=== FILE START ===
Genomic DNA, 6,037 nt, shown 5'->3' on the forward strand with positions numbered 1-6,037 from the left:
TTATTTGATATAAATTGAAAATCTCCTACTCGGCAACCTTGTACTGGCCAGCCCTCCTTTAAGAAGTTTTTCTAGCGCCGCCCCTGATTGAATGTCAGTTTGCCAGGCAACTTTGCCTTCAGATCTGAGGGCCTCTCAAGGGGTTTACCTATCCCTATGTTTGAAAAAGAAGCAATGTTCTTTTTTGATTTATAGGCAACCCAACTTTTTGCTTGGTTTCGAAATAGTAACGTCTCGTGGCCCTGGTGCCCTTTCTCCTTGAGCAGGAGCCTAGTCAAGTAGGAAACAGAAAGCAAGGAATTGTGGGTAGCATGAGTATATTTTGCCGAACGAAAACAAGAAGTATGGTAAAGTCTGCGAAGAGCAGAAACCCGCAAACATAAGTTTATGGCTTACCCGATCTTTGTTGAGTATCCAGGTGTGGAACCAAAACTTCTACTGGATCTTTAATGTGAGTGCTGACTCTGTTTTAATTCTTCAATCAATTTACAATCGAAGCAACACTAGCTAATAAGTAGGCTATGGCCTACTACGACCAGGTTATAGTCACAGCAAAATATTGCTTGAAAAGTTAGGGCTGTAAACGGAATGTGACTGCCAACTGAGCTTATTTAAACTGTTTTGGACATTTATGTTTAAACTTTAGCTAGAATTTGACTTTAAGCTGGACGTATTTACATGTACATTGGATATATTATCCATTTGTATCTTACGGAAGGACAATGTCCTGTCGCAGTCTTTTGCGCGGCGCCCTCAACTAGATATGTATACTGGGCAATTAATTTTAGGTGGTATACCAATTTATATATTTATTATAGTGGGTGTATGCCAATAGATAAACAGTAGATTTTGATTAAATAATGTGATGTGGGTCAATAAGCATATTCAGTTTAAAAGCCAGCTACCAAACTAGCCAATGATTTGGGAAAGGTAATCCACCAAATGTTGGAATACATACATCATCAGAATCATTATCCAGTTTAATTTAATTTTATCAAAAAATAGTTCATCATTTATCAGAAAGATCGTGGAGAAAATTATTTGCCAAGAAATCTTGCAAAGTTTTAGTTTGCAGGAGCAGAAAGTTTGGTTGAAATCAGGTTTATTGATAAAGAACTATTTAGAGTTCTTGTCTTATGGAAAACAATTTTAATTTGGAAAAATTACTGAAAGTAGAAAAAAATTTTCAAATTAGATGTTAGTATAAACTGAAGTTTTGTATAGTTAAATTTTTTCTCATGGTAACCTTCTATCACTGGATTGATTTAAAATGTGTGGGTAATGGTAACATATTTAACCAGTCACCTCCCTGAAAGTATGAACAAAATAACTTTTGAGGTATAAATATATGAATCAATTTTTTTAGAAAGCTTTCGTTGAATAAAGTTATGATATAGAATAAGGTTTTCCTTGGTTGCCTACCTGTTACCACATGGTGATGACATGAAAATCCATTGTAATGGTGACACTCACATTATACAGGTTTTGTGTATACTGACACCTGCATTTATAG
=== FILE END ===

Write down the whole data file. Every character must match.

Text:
Genomic DNA, 6,037 nt, shown 5'->3' on the forward strand with positions numbered 1-6,037 from the left:
TTATTTGATATAAATTGAAAATCTCCTACTCGGCAACCTTGTACTGGCCAGCCCTCCTTTAAGAAGTTTTTCTAGCGCCGCCCCTGATTGAATGTCAGTTTGCCAGGCAACTTTGCCTTCAGATCTGAGGGCCTCTCAAGGGGTTTACCTATCCCTATGTTTGAAAAAGAAGCAATGTTCTTTTTTGATTTATAGGCAACCCAACTTTTTGCTTGGTTTCGAAATAGTAACGTCTCGTGGCCCTGGTGCCCTTTCTCCTTGAGCAGGAGCCTAGTCAAGTAGGAAACAGAAAGCAAGGAATTGTGGGTAGCATGAGTATATTTTGCCGAACGAAAACAAGAAGTATGGTAAAGTCTGCGAAGAGCAGAAACCCGCAAACATAAGTTTATGGCTTACCCGATCTTTGTTGAGTATCCAGGTGTGGAACCAAAACTTCTACTGGATCTTTAATGTGAGTGCTGACTCTGTTTTAATTCTTCAATCAATTTACAATCGAAGCAACACTAGCTAATAAGTAGGCTATGGCCTACTACGACCAGGTTATAGTCACAGCAAAATATTGCTTGAAAAGTTAGGGCTGTAAACGGAATGTGACTGCCAACTGAGCTTATTTAAACTGTTTTGGACATTTATGTTTAAACTTTAGCTAGAATTTGACTTTAAGCTGGACGTATTTACATGTACATTGGATATATTATCCATTTGTATCTTACGGAAGGACAATGTCCTGTCGCAGTCTTTTGCGCGGCGCCCTCAACTAGATATGTATACTGGGCAATTAATTTTAGGTGGTATACCAATTTATATATTTATTATAGTGGGTGTATGCCAATAGATAAACAGTAGATTTTGATTAAATAATGTGATGTGGGTCAATAAGCATATTCAGTTTAAAAGCCAGCTACCAAACTAGCCAATGATTTGGGAAAGGTAATCCACCAAATGTTGGAATACATACATCATCAGAATCATTATCCAGTTTAATTTAATTTTATCAAAAAATAGTTCATCATTTATCAGAAAGATCGTGGAGAAAATTATTTGCCAAGAAATCTTGCAAAGTTTTAGTTTGCAGGAGCAGAAAGTTTGGTTGAAATCAGGTTTATTGATAAAGAACTATTTAGAGTTCTTGTCTTATGGAAAACAATTTTAATTTGGAAAAATTACTGAAAGTAGAAAAAAATTTTCAAATTAGATGTTAGTATAAACTGAAGTTTTGTATAGTTAAATTTTTTCTCATGGTAACCTTCTATCACTGGATTGATTTAAAATGTGTGGGTAATGGTAACATATTTAACCAGTCACCTCCCTGAAAGTATGAACAAAATAACTTTTGAGGTATAAATATATGAATCAATTTTTTTAGAAAGCTTTCGTTGAATAAAGTTATGATATAGAATAAGGTTTTCCTTGGTTGCCTACCTGTTACCACATGGTGATGACATGAAAATCCATTGTAATGGTGACACTCACATTATACAGGTTTTGTGTATACTGACACCTGCATTTATAG